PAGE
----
Town Hall on Replication and Cumulative Science
Town Hall on Replication and Cumulative Science
5 speakers who represent diverse disciplinary perspectives, including social psychology, neuroscience, medicine and public policy, journalism and the public communication of social science, and philosophy of science:
Christie Aschwanden, lead science writer at 538.com and a health columnist for the Washington Post; Robert Kaplan, Professor of Medicine, Stanford University; Alison Ledgerwood, Associate Professor of Psychology, UC-Davis; Helen Longino, Professor of Philosophy, Stanford University; Tal Yarkoni, Research Assistant Professor, UT-Austin
We hope these speakers and our discussion will advance our collective understanding how to conduct high quality cumulative science, how to think clearly about this, how to communicate about it, and how this intersects with policy. To accommodate this event, we will begin at our usual colloquium time, but divide the speakers into two sessions separated by a buffet dinner, thus:
3:45 - 5:15: Session 1 (3 20 minute talks + discussion)
5:15 - 6: Buffet Dinner
6 - 7: Session 2 (2 20 minute talks + discussion)
Science Isn’t Broken, It’s Just Harder Than We Give It Credit For
Lead science writer at FiveThirtyEight
Science is our most effective means for understanding the world, but it’s a messy, slow process. Even the best research cannot eliminate every uncertainty. Yet single studies are often portrayed as the final word, engendering mistrust when overturned by new evidence. This talk will examine some of the pressures underlying reproducibility problems and how scientists can help the public and policymakers better understand and trust the scientific process.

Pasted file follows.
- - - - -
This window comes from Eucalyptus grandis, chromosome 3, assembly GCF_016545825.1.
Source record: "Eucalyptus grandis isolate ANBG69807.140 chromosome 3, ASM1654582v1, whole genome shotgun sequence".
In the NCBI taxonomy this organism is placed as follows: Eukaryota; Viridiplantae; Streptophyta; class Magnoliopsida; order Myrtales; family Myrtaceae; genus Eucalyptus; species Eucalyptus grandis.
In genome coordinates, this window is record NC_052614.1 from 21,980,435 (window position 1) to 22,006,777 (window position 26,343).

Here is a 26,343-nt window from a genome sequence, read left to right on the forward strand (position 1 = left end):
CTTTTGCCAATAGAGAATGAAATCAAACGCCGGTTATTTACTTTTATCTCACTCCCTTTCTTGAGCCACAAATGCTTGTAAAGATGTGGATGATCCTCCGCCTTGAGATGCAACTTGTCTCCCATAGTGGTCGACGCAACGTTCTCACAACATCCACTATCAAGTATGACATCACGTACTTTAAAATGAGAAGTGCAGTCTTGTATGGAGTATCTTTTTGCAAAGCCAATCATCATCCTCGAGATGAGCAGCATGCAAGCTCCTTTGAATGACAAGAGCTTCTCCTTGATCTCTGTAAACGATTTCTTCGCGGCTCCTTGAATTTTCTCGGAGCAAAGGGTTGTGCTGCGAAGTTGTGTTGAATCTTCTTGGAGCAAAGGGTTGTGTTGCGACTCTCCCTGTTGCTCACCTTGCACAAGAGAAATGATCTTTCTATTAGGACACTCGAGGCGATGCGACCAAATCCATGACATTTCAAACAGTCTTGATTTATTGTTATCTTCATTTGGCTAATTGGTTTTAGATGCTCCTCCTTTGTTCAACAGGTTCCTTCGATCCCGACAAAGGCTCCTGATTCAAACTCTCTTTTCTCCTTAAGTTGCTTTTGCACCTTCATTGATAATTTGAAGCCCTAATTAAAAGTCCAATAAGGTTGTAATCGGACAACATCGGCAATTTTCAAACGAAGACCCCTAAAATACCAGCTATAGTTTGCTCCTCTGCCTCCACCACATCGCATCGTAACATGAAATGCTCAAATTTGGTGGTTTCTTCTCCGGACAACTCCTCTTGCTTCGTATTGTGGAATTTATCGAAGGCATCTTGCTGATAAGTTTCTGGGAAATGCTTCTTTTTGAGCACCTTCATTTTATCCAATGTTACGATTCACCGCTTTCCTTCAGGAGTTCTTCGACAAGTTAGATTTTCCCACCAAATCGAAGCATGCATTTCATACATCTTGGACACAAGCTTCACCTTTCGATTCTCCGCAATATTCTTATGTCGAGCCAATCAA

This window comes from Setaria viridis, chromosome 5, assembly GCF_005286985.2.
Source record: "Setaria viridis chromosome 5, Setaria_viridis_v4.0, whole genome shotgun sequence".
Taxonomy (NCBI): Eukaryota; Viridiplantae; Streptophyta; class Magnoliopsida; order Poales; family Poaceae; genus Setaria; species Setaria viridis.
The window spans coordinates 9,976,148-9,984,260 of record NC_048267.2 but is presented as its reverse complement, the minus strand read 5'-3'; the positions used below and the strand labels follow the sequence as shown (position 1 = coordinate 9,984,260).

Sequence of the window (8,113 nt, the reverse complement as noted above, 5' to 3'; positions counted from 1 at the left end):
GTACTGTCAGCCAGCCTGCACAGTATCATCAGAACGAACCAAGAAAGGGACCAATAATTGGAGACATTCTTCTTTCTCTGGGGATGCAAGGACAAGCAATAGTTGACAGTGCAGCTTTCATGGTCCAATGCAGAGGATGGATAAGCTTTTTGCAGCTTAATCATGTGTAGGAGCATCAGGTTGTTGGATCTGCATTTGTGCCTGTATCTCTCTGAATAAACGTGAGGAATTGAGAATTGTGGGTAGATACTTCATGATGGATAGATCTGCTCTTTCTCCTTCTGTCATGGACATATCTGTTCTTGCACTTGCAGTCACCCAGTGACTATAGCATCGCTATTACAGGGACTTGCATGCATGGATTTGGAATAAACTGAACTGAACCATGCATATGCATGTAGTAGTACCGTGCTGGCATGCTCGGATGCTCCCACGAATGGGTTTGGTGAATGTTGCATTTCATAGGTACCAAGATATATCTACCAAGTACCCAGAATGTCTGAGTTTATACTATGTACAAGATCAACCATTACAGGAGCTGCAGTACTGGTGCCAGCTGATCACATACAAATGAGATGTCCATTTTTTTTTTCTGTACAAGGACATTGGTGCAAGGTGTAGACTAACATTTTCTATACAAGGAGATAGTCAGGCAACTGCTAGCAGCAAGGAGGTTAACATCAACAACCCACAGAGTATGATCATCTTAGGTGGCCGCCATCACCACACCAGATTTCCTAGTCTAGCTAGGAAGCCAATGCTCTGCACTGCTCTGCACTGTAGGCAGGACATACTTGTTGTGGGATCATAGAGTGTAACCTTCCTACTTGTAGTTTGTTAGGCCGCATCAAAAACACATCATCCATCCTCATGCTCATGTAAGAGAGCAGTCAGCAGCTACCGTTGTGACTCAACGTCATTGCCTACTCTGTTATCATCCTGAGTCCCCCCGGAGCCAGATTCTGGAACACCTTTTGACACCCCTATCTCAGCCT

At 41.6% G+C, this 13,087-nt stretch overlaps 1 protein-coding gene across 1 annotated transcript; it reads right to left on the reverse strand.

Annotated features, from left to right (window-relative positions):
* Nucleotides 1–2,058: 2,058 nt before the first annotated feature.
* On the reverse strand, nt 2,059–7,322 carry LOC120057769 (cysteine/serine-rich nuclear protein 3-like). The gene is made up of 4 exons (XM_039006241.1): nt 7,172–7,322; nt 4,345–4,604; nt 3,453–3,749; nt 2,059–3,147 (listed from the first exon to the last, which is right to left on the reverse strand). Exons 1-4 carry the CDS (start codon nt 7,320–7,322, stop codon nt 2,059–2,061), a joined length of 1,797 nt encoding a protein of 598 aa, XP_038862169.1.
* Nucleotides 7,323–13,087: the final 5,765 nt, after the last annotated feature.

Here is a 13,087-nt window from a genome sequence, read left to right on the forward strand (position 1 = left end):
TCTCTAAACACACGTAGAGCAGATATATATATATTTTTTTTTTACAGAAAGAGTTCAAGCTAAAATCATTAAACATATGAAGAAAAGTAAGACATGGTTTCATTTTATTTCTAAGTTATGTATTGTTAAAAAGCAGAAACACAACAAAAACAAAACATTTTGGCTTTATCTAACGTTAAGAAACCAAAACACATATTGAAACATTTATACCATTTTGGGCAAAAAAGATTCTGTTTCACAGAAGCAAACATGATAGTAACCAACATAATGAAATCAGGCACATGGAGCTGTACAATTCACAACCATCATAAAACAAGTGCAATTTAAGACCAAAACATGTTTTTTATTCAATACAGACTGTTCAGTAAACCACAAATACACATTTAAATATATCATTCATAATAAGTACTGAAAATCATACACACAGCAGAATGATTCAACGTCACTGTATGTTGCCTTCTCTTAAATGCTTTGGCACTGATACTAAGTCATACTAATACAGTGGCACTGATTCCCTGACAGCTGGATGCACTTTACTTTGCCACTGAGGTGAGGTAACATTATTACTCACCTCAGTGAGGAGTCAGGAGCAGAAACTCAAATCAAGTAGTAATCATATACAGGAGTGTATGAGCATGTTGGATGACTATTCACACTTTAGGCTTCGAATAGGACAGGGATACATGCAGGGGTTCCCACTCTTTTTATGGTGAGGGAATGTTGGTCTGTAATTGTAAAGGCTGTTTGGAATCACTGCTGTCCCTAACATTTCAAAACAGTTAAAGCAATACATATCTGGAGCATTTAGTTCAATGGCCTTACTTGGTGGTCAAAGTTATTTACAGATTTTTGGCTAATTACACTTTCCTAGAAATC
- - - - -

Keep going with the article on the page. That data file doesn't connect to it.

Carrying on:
Do Transparent Reporting Requirements Suppress the Probability of Reporting Positive Clinical Trial Results?
Robert M. Kaplan
Director of Research, Clinical Excellence Research Center (CERC). Stanford School of Medicine.
Background: Stricter requirements for transparent reporting of randomized clinical trials (RCTs) may be associated with an increase in the number of trials reporting null results.
Methods: Using NIH data-bases, we identified 84 National Heart Lung, and Blood Institute (NHLBI) supported RCTs between 1970 and 2012 evaluating drugs or dietary supplements for the treatment or prevention of cardiovascular disease. RCTs were included if the trial met the threshold of a large trial (defined as having direct costs >$500,000/year), participants were adult humans, located in the U.S.; and primary outcome was cardiovascular risk, disease or death. A total of 55 trials met these criteria. Trials were coded for whether they registered in clinicaltrials.gov prior to the initiation of data collection 30 trials registered after data collection began and 25 registered prior to data collection. We tabulated whether the study reported a positive, negative, or null result on the primary outcome variable and for total mortality; and pooled the results in a meta-analysis.
Results: 17 of 30 studies that had not registered showed a significant benefit of intervention on the primary outcome. Meta analysis showed a significant benefit of treatment for the primary outcome (RR=0.81, 95% CI 0.73, 0.89). Among the 25 trials that had registered prior to data collection, only 2 showed a significant benefit of treatment on the primary outcome. The post-2000 pooled meta-analysis for primary outcomes was non-significant (RR=0.97, 95% CI = 0.93, 1.01). Pooled total mortality was null for RCTs whether or not they have registered.